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Millions of students are leaving high school unprepared for college-level coursework. At the same time, millions of students are reporting that high school is too easy. This paradox raises a question: If high school is too easy, shouldn’t that mean students have already demonstrated that they’re ready for the challenges of college?
Most high schools today will look familiar even to folks like me who are losing (or just starting to lose) the battle with gray hair. Maybe classes are in 90-minute blocks rather than 45-minute periods. Maybe there are more Advanced Placement or college courses available, as well as new electives or online classes. But the rhythms and structures of high school sequences and credits have remained familiar for decades.
In a few communities, however, high schools are being redesigned to better engage students in their learning and prepare them for what’s next. This is critical, as Gallup’s annual student survey has shown for years that students’ engagement in school declines in near stair-step fashion starting in fifth grade and continuing throughout high school. Too many kids aren’t seeing school as relevant to them or their futures.
Recent reports from TNTP and the XQ Institute show how that paradox of unprepared students viewing school as too easy could be occurring as well as paths that policymakers and educators could pursue to turn these tides.
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TNTP spent years looking at schools in five communities across the country to see what kinds of assignments and instruction students were receiving. In core subjects, students spent 133 hours on assignments that were not grade-appropriate, versus only 47 hours on assignments aligned with grade-level expectations. And the data were even worse for students of color. TNTP’s research found that 38 percent of classrooms with mostly students of color had no grade-level assignments, versus only 12 percent of classrooms with mostly white students.
“Kids are smart, and it’s not surprising that they begin to disengage when they are given work implicitly suggesting that adults have low expectations of them.”
In one example activity, eighth-graders were presented a fifth-grade text about efforts to reintroduce oysters to New York Harbor. Rather than being asked to grapple with potentially complex ideas about over-harvesting or pollution, students were instructed to find the vowels missing from words in the text. Kids are smart, and it’s not surprising that they begin to disengage when they are regularly given work implicitly suggesting that adults have low expectations of them.
What can be done about this? TNTP’s spotlight highlights how school and system leaders can more ambitiously review the expectations they have for students. But another path lies in rethinking the experience of high school with a core focus on engaging students in their learning. These schools would engage with partners in the community, focus on students’ needs and interests, and be designed to ensure relevance in college and the workforce.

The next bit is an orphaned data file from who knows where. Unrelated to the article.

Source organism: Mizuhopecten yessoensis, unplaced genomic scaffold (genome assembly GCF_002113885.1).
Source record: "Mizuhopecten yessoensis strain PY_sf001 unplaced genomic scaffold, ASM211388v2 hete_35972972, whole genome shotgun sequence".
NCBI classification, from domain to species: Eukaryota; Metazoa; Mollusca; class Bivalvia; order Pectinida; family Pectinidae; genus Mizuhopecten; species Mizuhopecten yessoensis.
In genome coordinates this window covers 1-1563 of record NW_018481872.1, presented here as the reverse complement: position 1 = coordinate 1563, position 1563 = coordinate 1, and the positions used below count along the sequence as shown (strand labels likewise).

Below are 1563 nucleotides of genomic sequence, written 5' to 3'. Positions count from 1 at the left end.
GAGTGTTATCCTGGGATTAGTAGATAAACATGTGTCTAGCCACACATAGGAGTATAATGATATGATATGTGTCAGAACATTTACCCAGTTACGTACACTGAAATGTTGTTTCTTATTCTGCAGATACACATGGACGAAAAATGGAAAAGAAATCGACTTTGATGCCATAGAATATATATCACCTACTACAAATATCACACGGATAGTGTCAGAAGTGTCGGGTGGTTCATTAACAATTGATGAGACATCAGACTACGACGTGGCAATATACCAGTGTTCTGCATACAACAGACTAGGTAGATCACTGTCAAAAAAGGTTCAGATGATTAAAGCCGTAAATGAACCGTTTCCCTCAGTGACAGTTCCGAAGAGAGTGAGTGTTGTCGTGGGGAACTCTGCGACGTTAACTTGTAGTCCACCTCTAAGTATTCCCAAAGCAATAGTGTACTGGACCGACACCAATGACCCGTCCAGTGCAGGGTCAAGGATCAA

The XQ Institute’s mission is to help create those schools, and it launched in 2015 with an ambitious contest that invested tens of millions of dollars in locally created plans to reinvent the high school experience. Thousands of communities took up this challenge and crafted new ideas to better engage students and prepare them for life after high school. The organization awarded multi-year grants in 18 communities to launch schools, like one that is a partnership between the Grand Rapids Public Museum and the Michigan city’s school district, or a charter school in Washington, D.C., that tripled the number of black students taking the AP Computer Science exam in the city.
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The XQ Institute’s report highlights how policymakers can unleash this kind of energy in even more communities through activities at the state and community levels. Echoing themes in a 2017 report from my colleagues and me at the Center for American Progress, XQ presents a framework for governors, legislators and state departments of education. These leaders play critical roles in building support for such a high school transformation, empowering local communities, making diplomas meaningful measures and communicators of readiness for success in college and the workforce, and getting teachers needed tools to be ready to teach in new kinds of schools.
To be fair, as ambitious as TNTP’s study was to examine nearly 1,000 lessons, 5,000 assignments and 20,000 samples of student work, it only captured a slice of the reality in even the five school systems. But the findings were consistent with other research and highlight how the challenge to prepare and engage students in our national education system doesn’t start in high school. Raising the bar for high schools, as XQ imagines, will require concerted efforts throughout students’ education.
I hope policymakers are ready to galvanize that kind of action so that more students are engaged in their learning and view high school as both challenging and relevant.
This story on high school design was produced by The Hechinger Report, a nonprofit, independent news organization focused on inequality and innovation in education. Sign up here for our newsletter.
Neil Campbell is the director of innovation for K-12 education policy at the Center for American Progress.
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